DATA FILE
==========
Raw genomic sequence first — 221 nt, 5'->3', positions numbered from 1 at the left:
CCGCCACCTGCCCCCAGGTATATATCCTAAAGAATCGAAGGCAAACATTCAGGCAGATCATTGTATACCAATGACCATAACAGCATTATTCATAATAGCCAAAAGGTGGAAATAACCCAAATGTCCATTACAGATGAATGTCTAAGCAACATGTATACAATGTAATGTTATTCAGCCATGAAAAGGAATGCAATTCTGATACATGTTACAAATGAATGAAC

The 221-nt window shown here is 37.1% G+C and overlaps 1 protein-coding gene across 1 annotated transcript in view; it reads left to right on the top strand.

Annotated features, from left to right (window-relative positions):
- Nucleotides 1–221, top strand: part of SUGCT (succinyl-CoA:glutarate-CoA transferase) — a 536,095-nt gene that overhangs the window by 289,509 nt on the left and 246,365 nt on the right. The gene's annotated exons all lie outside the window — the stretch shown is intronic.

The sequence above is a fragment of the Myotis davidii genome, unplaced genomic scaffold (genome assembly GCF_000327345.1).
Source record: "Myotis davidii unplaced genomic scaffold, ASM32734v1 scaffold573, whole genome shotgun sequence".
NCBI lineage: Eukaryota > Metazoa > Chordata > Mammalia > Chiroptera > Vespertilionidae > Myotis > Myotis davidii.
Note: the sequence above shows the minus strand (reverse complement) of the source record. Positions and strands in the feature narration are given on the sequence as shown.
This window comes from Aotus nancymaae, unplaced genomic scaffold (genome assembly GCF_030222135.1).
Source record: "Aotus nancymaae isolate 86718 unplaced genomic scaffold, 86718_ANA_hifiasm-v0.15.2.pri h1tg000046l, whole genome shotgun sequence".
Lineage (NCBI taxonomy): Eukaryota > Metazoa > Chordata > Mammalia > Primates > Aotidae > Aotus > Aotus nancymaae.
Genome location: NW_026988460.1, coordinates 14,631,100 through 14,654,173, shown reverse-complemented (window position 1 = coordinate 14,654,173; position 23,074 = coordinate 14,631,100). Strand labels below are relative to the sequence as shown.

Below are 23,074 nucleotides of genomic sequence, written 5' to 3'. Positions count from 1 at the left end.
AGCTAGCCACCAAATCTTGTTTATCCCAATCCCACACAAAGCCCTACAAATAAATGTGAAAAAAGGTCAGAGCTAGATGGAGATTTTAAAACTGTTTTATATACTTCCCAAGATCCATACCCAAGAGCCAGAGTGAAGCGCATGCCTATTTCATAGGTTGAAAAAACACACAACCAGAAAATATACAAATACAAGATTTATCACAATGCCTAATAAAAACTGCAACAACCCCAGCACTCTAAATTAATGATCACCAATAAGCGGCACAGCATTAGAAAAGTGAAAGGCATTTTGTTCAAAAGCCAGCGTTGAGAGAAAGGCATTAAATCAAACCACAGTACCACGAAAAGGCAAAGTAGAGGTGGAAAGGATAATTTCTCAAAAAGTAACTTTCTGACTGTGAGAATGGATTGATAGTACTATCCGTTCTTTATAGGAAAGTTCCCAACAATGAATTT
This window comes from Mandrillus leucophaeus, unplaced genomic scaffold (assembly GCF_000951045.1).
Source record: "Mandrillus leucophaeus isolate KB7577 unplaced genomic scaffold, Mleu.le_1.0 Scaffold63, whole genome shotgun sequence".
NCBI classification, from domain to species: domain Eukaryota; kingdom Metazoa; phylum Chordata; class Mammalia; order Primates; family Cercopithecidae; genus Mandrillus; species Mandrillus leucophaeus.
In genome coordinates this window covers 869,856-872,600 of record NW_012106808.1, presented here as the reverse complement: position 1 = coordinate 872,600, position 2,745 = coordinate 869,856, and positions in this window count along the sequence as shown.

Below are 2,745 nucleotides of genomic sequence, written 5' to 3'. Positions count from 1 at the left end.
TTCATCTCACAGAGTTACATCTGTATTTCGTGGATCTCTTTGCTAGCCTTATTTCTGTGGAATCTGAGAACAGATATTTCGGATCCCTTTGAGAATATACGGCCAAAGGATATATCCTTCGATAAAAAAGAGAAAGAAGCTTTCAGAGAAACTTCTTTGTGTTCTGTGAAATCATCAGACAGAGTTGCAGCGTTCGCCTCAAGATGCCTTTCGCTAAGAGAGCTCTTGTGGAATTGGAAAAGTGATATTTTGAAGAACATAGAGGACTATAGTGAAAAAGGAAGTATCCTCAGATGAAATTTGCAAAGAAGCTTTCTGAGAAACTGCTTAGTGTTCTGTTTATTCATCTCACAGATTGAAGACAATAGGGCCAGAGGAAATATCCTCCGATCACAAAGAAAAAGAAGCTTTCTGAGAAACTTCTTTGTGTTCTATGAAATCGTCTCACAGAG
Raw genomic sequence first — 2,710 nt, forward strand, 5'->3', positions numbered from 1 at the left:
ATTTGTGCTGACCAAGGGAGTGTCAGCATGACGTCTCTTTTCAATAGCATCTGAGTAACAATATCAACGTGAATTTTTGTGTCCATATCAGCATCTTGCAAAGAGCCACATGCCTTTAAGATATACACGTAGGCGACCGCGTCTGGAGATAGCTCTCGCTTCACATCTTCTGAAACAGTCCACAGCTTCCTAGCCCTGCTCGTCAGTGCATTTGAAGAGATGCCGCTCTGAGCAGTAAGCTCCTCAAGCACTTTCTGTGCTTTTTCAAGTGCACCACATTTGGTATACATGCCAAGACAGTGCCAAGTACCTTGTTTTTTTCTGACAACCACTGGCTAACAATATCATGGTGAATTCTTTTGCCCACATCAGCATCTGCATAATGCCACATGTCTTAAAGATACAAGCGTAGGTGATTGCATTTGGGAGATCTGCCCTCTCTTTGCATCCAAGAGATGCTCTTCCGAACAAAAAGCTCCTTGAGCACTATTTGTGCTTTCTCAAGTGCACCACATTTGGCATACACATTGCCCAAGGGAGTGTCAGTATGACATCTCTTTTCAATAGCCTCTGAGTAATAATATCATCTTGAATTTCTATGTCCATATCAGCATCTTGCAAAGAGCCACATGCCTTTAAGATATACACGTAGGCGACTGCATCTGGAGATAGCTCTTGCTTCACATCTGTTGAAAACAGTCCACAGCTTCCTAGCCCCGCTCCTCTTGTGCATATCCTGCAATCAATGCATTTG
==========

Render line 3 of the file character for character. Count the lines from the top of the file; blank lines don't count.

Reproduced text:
The 221-nt window shown here is 37.1% G+C and overlaps 1 protein-coding gene across 1 annotated transcript in view; it reads left to right on the top strand.